5. 5. 4 The solution - optimising the passenger experience Make an honest assessment of your airport The most important part of improving the passenger experience is taking a fresh look at the passenger experience and prioritizing correctly. It is important to achieve excellence in many otherwise mundane activities. The airport needs to understand which aspects need improving and to what level. It often also means stripping out clutter to allow the facility to operate as it was meant to. This means assessing performance in a brutally honest way. It is very common that airport teams find it difficult to do this effectively. Firstly because people are reluctant to criticize colleagues (or management) and secondly because airport staff tend to get used to the status quo. What you see every day becomes the norm and goes unquestioned even if those habits or behaviour would be unacceptable elsewhere. To get around this it may be worthwhile to invite an external organisation to provide an assessment. Focusonpassengerswithproblems,notprioritypassengers Your airport teams need to relearn to see your airport as an occasional flier does, but with the insight of an airport professional. The key is to perform the basics at a very high standard and not to accept poor performance. Frequent fliers (although they are more vocal with criticism) have few problems navigating an airport and tend to spend a lot of time in lounges. Occasional fliers are the ones that tend to experience issues. It is vital to see the problems and issues from the perspective of someone seeing the airport for the first time and adjust accordingly. Basic problems should be fixed, not patched. For example if you have to station staff at decision points to help passengers, your signage is not working and should be changed. 2. Staff pride - giving staff purpose and incentivizing a customer focused frame of mind Create initiatives for lasting change We recommend a systematic approach and creating 4 initiatives. We believe these initiatives are in descending order of importance. By far the most important initiative is the fundamentals of the terminal itself. All passengers see the terminal and make an opinion of it. Therefore getting the basics right is the first step. Second is staff pride, making the staff proud of their airport and ensuring high standards. This includes not just frontline staff, but particularly cleaning and maintenance as their work is on show more than anyone else’s. Shop and restaurant staff are also very important. The processes and queues are obviously a major part of the experience, but only if they are bad… Finally, the first 3 initiatives will make your airport good, but to make it truly special or great, requires something of excellence. There needs to be something that sticks in the mind and gives the impression of uniqueness and quality. This might be shops, restaurants, orchestra, ponds, jungles, spas or a museum. Something has to be genuinely special to stick in the passengers’ minds. It is not a question of ticking a box, but creating a feeling of quality that can influence other aspects and pervade throughout the airport. A sense of place, of local culture can work, but again it must be special and consistent throughout the terminal. Tokenism is easily spotted and forgotten. 1. Terminal interior - light, cleanliness, condition, colours, clutter, consistency 3. Processes / queues - minimizing the negative impact of queues on the passenger experience 4. Touches of excellence - making the passenger experience special and personal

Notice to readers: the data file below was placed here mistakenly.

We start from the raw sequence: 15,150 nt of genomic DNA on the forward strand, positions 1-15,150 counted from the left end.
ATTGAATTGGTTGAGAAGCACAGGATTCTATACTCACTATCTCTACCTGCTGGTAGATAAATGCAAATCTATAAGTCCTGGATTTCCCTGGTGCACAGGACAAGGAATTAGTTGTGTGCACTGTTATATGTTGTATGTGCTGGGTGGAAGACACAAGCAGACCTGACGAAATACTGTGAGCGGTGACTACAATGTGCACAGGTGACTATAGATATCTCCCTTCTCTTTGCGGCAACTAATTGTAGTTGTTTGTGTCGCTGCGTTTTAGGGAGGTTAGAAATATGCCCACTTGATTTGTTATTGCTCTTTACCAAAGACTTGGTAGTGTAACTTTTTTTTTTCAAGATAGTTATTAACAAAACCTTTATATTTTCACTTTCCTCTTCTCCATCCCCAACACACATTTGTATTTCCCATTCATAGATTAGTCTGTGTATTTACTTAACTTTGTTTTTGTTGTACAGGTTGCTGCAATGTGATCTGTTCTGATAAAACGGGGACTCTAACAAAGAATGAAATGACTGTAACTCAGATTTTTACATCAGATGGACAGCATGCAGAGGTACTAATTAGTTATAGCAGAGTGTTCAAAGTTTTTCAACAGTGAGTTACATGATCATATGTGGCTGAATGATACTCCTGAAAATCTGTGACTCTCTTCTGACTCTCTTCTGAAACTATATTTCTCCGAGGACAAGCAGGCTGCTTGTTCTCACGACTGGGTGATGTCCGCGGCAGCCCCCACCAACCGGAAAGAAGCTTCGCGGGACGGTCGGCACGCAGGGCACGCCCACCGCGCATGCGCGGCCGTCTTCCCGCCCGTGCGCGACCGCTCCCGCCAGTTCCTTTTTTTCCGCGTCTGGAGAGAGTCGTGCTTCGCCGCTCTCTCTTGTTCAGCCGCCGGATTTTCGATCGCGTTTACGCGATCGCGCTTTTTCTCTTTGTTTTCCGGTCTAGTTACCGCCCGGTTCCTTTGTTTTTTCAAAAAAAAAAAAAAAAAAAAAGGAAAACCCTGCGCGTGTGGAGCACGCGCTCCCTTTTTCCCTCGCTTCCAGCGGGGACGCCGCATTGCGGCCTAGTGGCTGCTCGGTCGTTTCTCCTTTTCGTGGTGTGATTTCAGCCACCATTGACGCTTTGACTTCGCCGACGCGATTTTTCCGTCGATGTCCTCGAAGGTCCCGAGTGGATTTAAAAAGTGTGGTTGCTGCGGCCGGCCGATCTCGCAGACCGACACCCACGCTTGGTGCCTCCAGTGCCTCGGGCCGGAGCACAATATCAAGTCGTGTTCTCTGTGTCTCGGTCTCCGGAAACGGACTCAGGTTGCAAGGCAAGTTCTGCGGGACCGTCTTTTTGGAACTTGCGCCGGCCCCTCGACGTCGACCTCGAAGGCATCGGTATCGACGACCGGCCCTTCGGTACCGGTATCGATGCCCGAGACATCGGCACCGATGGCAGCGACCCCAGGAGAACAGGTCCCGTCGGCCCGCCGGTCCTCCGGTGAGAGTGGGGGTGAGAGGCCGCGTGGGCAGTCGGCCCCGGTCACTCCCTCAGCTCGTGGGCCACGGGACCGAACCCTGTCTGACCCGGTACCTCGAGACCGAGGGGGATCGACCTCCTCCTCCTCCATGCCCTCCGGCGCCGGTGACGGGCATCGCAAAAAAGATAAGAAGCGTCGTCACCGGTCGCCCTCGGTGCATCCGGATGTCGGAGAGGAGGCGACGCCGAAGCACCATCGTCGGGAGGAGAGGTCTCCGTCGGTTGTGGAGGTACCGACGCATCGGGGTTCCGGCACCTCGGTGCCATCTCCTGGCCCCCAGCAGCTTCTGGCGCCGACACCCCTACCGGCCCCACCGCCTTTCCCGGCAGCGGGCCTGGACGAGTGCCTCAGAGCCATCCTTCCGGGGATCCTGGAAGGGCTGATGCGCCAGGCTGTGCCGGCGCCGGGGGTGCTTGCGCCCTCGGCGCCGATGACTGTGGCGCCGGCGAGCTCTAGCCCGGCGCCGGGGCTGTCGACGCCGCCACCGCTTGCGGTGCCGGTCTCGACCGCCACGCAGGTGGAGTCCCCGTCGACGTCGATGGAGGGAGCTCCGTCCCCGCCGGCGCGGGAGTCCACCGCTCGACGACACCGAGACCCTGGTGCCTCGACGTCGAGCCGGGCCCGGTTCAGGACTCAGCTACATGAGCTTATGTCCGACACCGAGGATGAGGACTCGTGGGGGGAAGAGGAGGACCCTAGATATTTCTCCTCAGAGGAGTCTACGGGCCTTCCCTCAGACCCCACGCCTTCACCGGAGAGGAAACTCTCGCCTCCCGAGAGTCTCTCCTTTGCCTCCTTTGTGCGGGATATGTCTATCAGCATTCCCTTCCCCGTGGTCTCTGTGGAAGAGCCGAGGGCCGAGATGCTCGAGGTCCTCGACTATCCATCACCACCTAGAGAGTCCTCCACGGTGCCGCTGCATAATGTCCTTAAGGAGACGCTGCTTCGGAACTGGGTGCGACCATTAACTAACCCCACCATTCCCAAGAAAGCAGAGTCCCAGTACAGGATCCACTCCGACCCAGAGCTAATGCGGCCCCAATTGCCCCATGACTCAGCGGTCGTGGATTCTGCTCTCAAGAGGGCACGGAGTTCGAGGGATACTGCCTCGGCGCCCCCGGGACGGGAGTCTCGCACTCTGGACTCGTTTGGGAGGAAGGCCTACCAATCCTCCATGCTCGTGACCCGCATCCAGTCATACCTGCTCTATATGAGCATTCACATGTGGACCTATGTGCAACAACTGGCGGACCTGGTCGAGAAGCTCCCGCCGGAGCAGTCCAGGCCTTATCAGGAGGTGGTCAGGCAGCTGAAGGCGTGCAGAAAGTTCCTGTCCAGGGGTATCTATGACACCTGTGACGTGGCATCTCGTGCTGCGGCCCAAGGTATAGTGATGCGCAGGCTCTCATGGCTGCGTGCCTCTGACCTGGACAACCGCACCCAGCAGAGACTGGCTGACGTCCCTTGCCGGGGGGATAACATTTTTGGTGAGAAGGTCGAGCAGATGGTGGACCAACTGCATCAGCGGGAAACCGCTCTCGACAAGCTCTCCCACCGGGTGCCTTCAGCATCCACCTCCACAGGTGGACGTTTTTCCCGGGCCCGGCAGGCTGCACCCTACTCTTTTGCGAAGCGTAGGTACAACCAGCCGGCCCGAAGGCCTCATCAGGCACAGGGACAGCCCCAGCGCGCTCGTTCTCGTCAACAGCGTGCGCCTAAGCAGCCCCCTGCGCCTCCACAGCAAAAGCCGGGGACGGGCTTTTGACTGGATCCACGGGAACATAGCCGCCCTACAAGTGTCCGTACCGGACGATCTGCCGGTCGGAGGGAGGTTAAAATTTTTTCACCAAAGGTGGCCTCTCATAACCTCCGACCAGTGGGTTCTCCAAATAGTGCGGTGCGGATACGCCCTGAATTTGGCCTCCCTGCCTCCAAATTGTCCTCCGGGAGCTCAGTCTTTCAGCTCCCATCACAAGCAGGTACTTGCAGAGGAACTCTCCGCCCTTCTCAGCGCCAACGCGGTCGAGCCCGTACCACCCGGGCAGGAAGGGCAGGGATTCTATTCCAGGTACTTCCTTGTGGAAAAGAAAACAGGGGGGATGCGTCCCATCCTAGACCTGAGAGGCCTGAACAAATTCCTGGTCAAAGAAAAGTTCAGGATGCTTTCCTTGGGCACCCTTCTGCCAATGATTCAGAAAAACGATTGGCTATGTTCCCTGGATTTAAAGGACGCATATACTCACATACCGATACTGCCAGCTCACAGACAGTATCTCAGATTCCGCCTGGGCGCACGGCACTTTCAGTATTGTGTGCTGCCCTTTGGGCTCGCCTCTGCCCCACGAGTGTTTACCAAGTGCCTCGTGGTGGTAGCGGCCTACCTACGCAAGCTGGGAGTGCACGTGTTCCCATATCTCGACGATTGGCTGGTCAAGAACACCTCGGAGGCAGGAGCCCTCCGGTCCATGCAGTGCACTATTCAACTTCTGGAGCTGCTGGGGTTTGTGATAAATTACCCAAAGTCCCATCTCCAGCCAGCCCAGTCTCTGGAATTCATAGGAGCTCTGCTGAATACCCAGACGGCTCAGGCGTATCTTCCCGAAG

6. 6. 5 Working smarter, not harder, by understanding the passenger experience There is no one answer to creating a great passenger experience or a great ambience. This is why many airports struggle to make a dramatic change in the passenger experience without building a new facility. There is a tendency to try to work ever harder at the existing business model, but this is unsustainable and tends not to show a great difference. To make a step change in performance, it is necessary to make a step change in approach. This means prioritising effectively, address the fundamental issues first and to a high level and see the airport as your customers do, create an outstanding experience for all different types of passenger, not just those that like to shop. Adopting this frame of mind helps operations directors achieve significant improvements in satisfaction levels without spending a lot of money. And reap the benefits of an increase in non-aeronautical revenue that results from an improved passenger experience. Key questions to answer To underlay these initiatives, some of the key questions that need to be answered are: Vital basics • Does the airport pay enough attention to detail? Everywhere? • Are maintenance and cleaning standards high enough to reach your desired level of service? • Has the airport become untidy and full of clutter? • Has the original design ethos of the airport got lost or confused over time? • Do you need to reassess your standards and management systems? Important • Are your staff operating at the right level for your facility? • Do your staff care enough to go the extra mile and fix problems? • Are there long queues at peak periods? Are passengers stressed? • Do queues exceed the marked areas? • Are the gate areas fit for purpose? • Is the wayfinding easy enough? • Is commercial damaging the passenger experience? The final flourish • Is there a good mix of retail and restaurants? • Are the shops and restaurants different from other airports? • What makes this airport special? For most airports it is possible to significantlyimprovesatisfactionlevels without spending a lot of money.
  7. 7. DKMA Riant-Coteau 9 1196 Gland Switzerland +41 22 354 07 54 www.dkma.com About DKMA DKMA helps over 300 airports around the world identify areas of underperfomance and get the most out of existing facilities; so they can maximise satisfaction levels. DKMA Airport assessments are 3 day visits to an airport to identify quick wins. They are meant for airport operations directors and terminal managers who want to learn what needs to be done to improve satisfaction levels quickly. For more information visit www.dkma.com SERVICE QUALITY ASSESSMENTS & AUDITS For operations directors & terminal managers who want to improve satisfaction levels quickly TRAINING & SERVICE QUALITY ADVISORY For airport leaders who want a detailed strategy for improving satisfaction levels PASSENGER RESEARCH For airports who want to simplify their market research & lower costs Helping airports maximise satisfaction levels